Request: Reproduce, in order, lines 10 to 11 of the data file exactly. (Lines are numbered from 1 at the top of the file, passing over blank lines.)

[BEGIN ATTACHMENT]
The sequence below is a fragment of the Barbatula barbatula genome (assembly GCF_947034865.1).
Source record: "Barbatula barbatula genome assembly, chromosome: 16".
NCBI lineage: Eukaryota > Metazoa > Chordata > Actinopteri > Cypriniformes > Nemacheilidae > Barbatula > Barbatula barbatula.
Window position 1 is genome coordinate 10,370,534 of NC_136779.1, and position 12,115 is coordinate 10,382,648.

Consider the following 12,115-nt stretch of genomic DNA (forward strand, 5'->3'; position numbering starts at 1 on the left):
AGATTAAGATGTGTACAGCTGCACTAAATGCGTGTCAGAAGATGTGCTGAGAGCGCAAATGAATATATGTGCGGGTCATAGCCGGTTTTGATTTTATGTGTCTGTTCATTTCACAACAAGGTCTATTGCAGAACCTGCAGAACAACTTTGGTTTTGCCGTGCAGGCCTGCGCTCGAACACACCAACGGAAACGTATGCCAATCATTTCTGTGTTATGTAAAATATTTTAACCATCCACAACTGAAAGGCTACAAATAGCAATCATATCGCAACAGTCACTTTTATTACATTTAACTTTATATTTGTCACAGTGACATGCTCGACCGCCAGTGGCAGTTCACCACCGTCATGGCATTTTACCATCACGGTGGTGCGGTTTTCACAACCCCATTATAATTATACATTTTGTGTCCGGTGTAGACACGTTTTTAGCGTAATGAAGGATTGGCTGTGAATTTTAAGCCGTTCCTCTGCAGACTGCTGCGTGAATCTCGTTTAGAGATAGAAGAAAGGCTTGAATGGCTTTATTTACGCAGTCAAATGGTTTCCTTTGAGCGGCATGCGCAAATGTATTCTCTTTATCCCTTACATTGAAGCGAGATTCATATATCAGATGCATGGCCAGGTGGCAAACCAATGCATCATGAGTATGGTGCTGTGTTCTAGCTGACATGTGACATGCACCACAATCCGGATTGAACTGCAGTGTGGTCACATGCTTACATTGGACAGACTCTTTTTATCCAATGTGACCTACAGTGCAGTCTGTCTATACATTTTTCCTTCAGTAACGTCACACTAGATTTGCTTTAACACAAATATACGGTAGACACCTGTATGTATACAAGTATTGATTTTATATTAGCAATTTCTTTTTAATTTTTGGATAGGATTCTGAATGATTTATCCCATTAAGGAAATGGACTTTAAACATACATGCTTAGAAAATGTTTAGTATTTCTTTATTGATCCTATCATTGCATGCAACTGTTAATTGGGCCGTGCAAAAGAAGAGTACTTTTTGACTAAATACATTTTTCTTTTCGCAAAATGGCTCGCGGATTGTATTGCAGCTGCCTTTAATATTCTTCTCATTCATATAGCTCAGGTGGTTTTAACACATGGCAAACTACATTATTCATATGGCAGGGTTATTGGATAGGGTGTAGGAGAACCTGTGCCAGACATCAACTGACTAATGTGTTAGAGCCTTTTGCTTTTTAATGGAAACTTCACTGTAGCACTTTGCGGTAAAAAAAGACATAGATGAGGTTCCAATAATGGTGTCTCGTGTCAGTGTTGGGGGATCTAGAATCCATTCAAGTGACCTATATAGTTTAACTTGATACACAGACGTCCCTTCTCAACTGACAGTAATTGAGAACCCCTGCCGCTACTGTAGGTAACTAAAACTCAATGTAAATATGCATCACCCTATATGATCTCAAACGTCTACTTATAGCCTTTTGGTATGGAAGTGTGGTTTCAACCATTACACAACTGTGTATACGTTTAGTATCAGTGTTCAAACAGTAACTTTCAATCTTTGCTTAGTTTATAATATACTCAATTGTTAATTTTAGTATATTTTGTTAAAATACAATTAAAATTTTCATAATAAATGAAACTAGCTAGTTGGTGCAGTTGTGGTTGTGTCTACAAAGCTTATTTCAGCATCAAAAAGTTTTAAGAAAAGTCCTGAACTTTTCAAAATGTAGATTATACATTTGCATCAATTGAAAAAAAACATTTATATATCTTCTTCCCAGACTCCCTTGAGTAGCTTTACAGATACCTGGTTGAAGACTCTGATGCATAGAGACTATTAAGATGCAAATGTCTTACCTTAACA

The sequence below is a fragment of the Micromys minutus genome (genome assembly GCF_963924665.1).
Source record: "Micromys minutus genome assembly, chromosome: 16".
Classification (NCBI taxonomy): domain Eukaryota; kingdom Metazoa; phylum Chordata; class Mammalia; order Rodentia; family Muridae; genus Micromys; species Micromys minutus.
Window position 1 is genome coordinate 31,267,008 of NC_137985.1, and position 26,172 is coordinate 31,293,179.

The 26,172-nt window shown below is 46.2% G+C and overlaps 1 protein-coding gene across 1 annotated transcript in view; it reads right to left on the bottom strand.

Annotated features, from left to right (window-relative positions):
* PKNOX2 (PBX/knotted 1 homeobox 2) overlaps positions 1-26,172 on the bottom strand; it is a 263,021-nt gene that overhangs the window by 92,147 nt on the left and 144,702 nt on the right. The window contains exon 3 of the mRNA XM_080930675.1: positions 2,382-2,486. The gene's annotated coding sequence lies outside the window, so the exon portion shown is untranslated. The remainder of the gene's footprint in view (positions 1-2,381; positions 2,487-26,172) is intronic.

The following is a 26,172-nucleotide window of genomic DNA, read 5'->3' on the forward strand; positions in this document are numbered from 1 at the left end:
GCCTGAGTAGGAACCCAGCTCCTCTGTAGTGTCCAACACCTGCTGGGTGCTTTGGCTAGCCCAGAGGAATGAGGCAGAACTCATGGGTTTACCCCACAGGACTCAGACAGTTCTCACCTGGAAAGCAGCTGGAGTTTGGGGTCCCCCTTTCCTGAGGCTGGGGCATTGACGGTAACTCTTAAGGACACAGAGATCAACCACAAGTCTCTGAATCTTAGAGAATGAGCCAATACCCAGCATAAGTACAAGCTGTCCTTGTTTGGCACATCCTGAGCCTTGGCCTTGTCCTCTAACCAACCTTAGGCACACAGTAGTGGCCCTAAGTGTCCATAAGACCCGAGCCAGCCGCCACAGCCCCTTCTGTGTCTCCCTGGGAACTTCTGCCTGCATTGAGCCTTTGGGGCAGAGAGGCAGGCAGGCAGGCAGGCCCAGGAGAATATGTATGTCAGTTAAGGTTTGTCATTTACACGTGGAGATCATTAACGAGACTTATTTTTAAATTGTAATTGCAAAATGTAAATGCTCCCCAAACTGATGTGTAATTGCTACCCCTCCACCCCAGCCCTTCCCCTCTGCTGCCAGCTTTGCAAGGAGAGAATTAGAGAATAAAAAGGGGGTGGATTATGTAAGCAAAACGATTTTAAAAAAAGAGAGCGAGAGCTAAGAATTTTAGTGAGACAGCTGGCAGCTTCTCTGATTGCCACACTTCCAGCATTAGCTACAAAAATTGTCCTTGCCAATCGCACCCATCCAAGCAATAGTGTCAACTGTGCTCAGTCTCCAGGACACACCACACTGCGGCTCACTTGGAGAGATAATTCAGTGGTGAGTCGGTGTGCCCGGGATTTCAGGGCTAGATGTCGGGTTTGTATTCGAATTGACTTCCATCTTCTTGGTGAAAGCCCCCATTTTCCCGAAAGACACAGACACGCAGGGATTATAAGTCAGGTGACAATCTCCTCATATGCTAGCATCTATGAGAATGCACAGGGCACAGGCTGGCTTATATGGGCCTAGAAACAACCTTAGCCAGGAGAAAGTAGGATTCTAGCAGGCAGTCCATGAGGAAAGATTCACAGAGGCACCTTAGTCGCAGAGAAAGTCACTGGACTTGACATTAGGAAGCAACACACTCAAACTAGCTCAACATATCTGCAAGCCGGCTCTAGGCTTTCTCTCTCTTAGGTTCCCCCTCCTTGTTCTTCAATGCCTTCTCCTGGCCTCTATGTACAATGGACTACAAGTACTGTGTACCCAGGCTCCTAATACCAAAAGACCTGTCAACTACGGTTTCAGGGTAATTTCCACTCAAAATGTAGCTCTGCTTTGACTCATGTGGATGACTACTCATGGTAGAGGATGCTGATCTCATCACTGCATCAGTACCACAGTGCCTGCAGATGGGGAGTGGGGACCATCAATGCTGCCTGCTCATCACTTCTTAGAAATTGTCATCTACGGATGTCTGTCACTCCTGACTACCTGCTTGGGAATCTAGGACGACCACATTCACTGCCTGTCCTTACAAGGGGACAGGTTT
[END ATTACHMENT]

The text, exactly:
Window position 1 is genome coordinate 31,267,008 of NC_137985.1, and position 26,172 is coordinate 31,293,179.

The 26,172-nt window shown below is 46.2% G+C and overlaps 1 protein-coding gene across 1 annotated transcript in view; it reads right to left on the bottom strand.